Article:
Illustration: Shyamal Banerjee/Mint
Illustration: Shyamal Banerjee/Mint

Inequality in India is far worse than believed

It's of Latin American rather than East Asian proportions. That is a problem

In his landmark budget speech in 1992, Manmohan Singh had said that the eventual aim of economic reforms was to encourage the growth of industries that use labour intensively, create jobs in the productive sectors of the economy and reduce income inequalities. He was clearly inspired by the success that many Asian countries had in the previous decades in pushing up average incomes without making inequality worse.

New data released in recent weeks shows that inequality in India is of Latin American rather than East Asian proportions. In its Asian regional economic outlook released last week, the International Monetary Fund (IMF) has put out new data that shows how the two most successful Asian economies after 1990—China and India—have seen inequality rise in tandem with economic growth. This is in sharp contrast to what happened in countries such as South Korea or Taiwan in earlier decades. The multilateral lender has based its analysis on the Gini coefficient, a standard measure used by economists to measure inequality.

The IMF estimates that the Gini coefficient for India has gone up from 45 in 1990 to 51 in 2013. China has done even worse. Its Gini coefficient has climbed from 33 to 53 in the same period. The IMF inequality estimates are very similar to the results from a new global study by the LIS Data Centre in Luxembourg, which has recently said that India has a Gini coefficient of 50. These numbers are far higher than the official estimates of inequality that are mistakenly based on consumption rather than income.

The inequality problem has to be understood properly if it has to be dealt with successfully. Too much of the Indian debate is dominated by either angry ideological battles or vacuous moralizing. There are several possible explanations for growing income inequality—from the nature of technological progress to the lack of opportunities due to the caste system, to ineffective government spending programmes and lack of infrastructure that connects people in the interiors to markets.

One important ingredient in this debate goes back to a link Singh made in his 1992 budget speech—the need for greater job creation in the modern sectors of the economy. This has been one of the few distinct failures amid the overall success of the economic reforms. The failure to create enough factory and office jobs has stymied the overdue shift of people from low productivity to high productivity work.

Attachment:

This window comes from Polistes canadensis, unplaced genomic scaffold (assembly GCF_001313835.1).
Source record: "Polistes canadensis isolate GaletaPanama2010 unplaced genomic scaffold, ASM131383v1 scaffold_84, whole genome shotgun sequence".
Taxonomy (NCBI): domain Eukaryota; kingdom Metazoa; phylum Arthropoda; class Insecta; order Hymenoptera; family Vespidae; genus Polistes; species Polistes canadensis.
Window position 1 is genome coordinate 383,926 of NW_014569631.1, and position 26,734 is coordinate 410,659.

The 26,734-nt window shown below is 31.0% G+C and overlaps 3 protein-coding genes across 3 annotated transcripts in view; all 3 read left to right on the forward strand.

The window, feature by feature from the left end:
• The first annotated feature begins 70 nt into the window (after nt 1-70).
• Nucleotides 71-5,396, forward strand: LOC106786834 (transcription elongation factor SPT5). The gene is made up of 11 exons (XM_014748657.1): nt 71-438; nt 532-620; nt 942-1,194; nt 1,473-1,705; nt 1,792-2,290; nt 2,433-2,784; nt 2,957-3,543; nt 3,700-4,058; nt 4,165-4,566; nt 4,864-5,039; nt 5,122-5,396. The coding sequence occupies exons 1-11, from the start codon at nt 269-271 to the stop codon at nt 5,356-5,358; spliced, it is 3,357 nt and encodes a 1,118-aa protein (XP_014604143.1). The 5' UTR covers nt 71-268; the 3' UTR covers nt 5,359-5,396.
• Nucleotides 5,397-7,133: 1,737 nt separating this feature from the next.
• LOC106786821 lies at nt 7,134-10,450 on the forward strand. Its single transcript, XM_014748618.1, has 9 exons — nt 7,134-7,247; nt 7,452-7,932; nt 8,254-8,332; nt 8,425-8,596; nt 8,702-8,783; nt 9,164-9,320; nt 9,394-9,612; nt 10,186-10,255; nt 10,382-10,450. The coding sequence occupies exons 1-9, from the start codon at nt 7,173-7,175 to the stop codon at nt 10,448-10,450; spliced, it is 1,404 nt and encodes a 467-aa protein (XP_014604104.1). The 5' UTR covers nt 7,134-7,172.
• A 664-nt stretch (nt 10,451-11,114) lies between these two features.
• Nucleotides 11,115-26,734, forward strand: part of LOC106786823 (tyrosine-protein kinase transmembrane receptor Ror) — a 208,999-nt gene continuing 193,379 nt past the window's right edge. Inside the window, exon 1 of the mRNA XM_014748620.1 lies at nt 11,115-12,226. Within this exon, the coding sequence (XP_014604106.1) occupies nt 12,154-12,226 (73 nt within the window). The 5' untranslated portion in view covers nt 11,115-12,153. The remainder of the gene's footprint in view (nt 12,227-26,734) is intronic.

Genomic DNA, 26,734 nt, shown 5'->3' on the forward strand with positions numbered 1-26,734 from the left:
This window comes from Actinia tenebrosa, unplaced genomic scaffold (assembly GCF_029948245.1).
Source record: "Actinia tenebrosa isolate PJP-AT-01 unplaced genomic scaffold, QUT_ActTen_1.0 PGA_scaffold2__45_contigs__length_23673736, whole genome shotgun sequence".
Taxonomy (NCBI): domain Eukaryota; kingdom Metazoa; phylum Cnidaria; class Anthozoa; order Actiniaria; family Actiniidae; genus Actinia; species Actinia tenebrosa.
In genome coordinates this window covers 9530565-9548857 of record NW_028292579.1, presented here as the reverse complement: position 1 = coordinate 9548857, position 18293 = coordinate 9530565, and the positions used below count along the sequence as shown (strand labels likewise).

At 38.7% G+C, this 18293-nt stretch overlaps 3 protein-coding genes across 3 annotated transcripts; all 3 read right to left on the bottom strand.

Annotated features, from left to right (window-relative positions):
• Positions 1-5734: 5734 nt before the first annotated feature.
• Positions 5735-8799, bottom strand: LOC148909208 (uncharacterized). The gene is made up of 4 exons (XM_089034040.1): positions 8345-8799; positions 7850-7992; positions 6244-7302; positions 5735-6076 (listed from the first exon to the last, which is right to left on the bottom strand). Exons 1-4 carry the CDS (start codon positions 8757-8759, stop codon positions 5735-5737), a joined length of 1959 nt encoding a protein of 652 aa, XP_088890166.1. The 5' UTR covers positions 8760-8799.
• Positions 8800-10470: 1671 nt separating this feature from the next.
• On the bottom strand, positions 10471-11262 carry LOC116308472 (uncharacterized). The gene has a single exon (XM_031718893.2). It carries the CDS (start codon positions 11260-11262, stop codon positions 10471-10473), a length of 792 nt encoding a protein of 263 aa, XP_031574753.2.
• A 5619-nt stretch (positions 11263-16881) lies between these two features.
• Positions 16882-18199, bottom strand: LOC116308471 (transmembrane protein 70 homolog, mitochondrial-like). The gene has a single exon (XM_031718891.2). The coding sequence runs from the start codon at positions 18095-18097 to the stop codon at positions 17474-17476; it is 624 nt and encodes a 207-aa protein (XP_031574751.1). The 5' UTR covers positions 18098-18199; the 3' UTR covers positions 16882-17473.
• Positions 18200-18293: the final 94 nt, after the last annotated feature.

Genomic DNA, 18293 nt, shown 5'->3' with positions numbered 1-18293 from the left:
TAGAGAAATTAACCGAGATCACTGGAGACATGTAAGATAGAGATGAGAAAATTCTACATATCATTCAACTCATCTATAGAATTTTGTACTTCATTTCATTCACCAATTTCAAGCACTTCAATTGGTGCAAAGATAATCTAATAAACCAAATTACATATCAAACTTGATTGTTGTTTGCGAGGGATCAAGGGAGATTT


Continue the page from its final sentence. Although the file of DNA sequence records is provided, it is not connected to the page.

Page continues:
Inequality in India has two extra facets that deserve attention. First, there is difference in productivity growth between the urban and rural areas. Second, there is the income gap within the cities between those who have been able to connect to the global economy and those who have not. One practical illustration of this is the millions of farmers who remain trapped in a stagnant agricultural sector. Those who have managed to escape tend to eke out a living in tiny enterprises that have no access to formal credit, growing markets, technology or modern management, as the new Economic Census released by the government last month so starkly highlighted.

The countries of East Asia managed to evade this trap through labour-intensive industrialization that moved millions of poor people from farms to modern factories. The troublesome question is whether India can replicate this Lewisian transition at a time when robotics is changing the nature of industrial work.

The global picture is more pleasing to the eye. Global inequality has actually decreased since millions of Indians and Chinese began joining the global middle class from 1990 onwards. Lower global inequality is paradoxically a result of higher inequality in India and China.

Very high levels of inequality are bad in themselves. Harvard University economist Dani Rodrik has also argued that widening inequality can weaken public support for economic reforms, and thus encourage governments to choose populist policies. That is precisely what we saw with Manmohan Singh Ver 2.0—the prime minister of the two United Progressive Alliance governments rather than the finance minister of the P.V. Narasimha Rao government.

This is a lesson that the economic strategists around Narendra Modi should be sensitive to.

What policies should the government focus on to reduce inequality? Tell us at views@livemint.com

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